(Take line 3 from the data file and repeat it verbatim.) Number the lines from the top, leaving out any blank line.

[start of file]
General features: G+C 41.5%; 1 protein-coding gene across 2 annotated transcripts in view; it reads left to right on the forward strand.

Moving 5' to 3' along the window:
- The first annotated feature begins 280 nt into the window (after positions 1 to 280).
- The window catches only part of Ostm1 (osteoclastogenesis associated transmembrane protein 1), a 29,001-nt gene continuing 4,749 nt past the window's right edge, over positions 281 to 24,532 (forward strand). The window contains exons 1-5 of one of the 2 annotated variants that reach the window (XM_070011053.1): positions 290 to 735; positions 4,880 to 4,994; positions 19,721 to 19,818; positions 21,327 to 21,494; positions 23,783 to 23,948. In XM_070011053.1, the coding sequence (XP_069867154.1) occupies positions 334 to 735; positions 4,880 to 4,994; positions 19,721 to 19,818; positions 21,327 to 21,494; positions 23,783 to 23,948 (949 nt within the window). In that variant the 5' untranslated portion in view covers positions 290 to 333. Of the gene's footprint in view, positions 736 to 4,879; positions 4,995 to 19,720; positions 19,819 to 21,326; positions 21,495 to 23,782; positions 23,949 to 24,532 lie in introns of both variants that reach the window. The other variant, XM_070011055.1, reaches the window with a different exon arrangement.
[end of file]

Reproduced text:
- The first annotated feature begins 280 nt into the window (after positions 1 to 280).